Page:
What is Palm Sugar and How Do You Use It?

Nov 13, 2013

One of the main challenges of following the paleo diet is getting used to the restrictions. The benefits of the paleo diet are undeniable but, for many people, it can be difficult to let go of their old ways.

One way to make the transition easier is to find paleo-friendly substitutes for traditional foods like flour, grains and sugar. Most followers of the paleo diet use raw honey, stevia or pure maple syrup to sweeten their paleo recipes or tea like Palo Azul tea but another option exists – palm sugar. In this article you will learn what palm sugar is, where it comes from and how to use it in your own recipes.

Where Palm Sugar Comes From

As the name implies, palm sugar comes from palm trees. While this type of sugar was originally made from the Palmyra palm – also known as the date palm or sugar date palm – it is now made from the nipa palm and the Arenga pinnata (sugar palm) as well. This type of sugar is made from sap collected by making slits in the stem of the palm tree. The collected sap is then boiled until it is thickened. A similar product can also be made from coconut palms and is generally referred to as coconut palm sugar. The difference is that coconut palm sugar is derived from the flower buds of the coconut palm whereas traditional palm sugar is collected from the tree itself.

Palm Sugar vs. Other Sugars

The main benefit of palm sugar over other sugars is that it comes from a natural source – it is not refined and overly processed like traditional white sugar. The process of making palm sugar is also natural and uncomplicated which means that it can be paleo-friendly. Aside from being paleo-friendly, palm sugar provides a number of other benefits. This type of sugar is low-glycemic and rich in certain nutrients such as potassium, iron, zinc and Vitamins B1, B2, B3 and B6. Though it comes in crystalline form so it can be used like regular sugar, it is unrefined. Refined sugar is processed to the point where many of its natural nutrients are lost but palm sugar still contains its original nutrient content.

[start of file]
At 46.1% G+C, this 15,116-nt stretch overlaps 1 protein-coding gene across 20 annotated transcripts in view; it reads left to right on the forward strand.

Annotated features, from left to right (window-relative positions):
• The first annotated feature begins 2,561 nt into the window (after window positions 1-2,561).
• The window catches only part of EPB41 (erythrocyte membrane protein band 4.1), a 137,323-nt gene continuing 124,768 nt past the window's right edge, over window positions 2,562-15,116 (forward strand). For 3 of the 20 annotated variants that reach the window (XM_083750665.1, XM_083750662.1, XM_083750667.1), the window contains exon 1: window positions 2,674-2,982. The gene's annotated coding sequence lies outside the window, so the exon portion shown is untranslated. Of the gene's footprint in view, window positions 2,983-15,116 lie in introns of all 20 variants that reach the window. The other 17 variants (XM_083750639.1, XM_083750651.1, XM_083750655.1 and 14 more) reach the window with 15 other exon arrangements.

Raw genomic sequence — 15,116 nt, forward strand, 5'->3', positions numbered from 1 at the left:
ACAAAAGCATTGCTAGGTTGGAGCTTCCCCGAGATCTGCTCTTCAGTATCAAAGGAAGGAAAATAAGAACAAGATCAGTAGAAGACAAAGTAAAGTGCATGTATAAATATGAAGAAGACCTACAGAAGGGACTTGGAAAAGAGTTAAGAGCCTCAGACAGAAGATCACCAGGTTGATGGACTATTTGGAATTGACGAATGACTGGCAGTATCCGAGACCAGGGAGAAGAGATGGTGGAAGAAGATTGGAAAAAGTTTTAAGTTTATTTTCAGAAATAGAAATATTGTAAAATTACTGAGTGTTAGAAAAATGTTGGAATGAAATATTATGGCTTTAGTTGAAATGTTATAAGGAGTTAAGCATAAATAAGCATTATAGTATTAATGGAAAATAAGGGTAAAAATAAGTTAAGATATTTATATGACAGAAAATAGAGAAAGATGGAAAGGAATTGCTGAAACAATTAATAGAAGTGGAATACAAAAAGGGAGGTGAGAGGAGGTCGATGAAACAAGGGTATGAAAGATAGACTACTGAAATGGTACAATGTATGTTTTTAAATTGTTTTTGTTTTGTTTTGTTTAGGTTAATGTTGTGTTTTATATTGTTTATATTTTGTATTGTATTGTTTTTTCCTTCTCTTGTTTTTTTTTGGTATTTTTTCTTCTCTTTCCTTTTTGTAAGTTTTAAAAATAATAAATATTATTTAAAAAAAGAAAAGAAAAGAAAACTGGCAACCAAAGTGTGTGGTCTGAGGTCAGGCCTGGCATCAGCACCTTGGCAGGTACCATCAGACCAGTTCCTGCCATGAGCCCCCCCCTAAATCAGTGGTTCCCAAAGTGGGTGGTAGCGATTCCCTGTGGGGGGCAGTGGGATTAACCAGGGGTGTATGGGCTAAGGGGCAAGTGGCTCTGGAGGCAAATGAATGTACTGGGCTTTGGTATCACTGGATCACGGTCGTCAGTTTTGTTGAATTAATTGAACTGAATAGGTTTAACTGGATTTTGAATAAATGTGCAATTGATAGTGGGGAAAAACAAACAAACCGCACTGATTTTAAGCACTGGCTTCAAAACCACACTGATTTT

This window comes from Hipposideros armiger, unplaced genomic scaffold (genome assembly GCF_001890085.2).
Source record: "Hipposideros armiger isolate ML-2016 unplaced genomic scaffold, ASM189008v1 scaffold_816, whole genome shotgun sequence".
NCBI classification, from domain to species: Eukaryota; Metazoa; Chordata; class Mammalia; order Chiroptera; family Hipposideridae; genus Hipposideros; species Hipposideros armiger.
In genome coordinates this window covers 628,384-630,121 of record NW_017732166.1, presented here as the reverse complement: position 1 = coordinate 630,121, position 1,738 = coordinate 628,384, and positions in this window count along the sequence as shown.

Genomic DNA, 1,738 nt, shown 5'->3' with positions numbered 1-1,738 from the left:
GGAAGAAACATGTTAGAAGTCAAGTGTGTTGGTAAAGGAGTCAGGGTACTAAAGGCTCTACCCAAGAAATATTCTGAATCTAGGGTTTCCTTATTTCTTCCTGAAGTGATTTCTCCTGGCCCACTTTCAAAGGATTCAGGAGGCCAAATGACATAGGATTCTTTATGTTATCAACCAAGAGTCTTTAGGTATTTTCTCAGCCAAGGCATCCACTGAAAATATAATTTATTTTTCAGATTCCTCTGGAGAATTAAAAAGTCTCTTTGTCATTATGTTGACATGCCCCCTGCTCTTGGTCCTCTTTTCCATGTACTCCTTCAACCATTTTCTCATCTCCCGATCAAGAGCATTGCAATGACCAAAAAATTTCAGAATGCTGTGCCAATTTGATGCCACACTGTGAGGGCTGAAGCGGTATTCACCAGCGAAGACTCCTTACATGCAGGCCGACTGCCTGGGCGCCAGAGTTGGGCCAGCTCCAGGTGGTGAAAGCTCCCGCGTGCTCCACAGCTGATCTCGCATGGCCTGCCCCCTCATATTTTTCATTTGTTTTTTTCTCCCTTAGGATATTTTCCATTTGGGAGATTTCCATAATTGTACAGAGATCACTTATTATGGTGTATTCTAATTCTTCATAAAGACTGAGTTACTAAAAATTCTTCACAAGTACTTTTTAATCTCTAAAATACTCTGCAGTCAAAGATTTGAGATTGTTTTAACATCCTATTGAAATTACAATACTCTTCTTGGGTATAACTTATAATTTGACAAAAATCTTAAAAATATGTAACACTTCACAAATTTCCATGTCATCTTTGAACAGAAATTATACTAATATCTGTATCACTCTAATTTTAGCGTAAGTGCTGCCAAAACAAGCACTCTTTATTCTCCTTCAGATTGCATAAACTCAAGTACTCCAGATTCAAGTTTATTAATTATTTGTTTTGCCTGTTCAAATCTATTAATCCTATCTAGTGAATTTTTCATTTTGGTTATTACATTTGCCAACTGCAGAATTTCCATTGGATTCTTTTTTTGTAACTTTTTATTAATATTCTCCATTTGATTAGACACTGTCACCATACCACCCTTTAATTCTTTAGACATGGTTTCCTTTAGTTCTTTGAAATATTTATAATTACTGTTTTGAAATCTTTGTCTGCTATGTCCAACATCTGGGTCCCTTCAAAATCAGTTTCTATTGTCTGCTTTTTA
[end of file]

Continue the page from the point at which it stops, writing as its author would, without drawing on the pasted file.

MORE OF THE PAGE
How to Use Palm Sugar

Before you start to experiment with palm sugar in your recipes there are a few things you should know. Palm sugar looks and acts like traditional sugar, but it has a slightly different flavor. The flavor of palm sugar is similar to that of brown sugar with subtle butterscotch or caramel notes. Its flavor is rich and deep without leaving a metallic taste in your mouth like brown sugar sometimes does. Unfortunately, palm sugar is not a calorie-free sweetener so you do need to be careful how much of it you use in your recipes. This type of sugar contains carbohydrate but it low-glycemic which means that those carbohydrates are absorbed slowly and won’t have the same effect on your blood sugar as traditional sugar.

You can find palm sugar in health food stores and online if you know where to look. The one disadvantage of this type of sugar – like many paleo-friendly products – is its price. In the USA, palm sugar can cost as much as $8 to $10 per pound. This is just another reason to use palm sugar sparingly. As you may already know, the paleo diet is founded on wholesome and nutritious foods. And in the strictest sense, sugar is not paleo no matter what form it comes in. This is not to say that you can never eat dessert while following the paleo diet, but desserts should be an occasional treat rather than a follow-up to every meal.

In using palm sugar, you will find that it does dissolve in liquid but it may not dissolve completely. On the other hand, palm sugar does melt very easily but has a very high burn temperature – this makes it a great choice for use in confections. If you plan to make a dessert like Crème Brule, however, you may want to use a different type of sugar. In most cases, though, palm sugar can be used in similar methods and amounts as you would use traditional white sugar.

Now that you understand the basics of what palm sugar is and how it can be used, you are ready to start experimenting for yourself! Start off by substituting palm sugar for the regular sugar in a non-paleo recipe (you may need to make other substitutions as well for flour or butter). Since you already know what the finished product should be like, you will easily get a feel for how palm sugar works in the recipe. After a few experimentations you should have a good understanding of palm sugar as an ingredients and will be ready to use it in your favorite paleo recipes. You could also use other more natural sweeteners and flavorings like cinnamon and honey instead of processed sugars for a step in the right direction as well.

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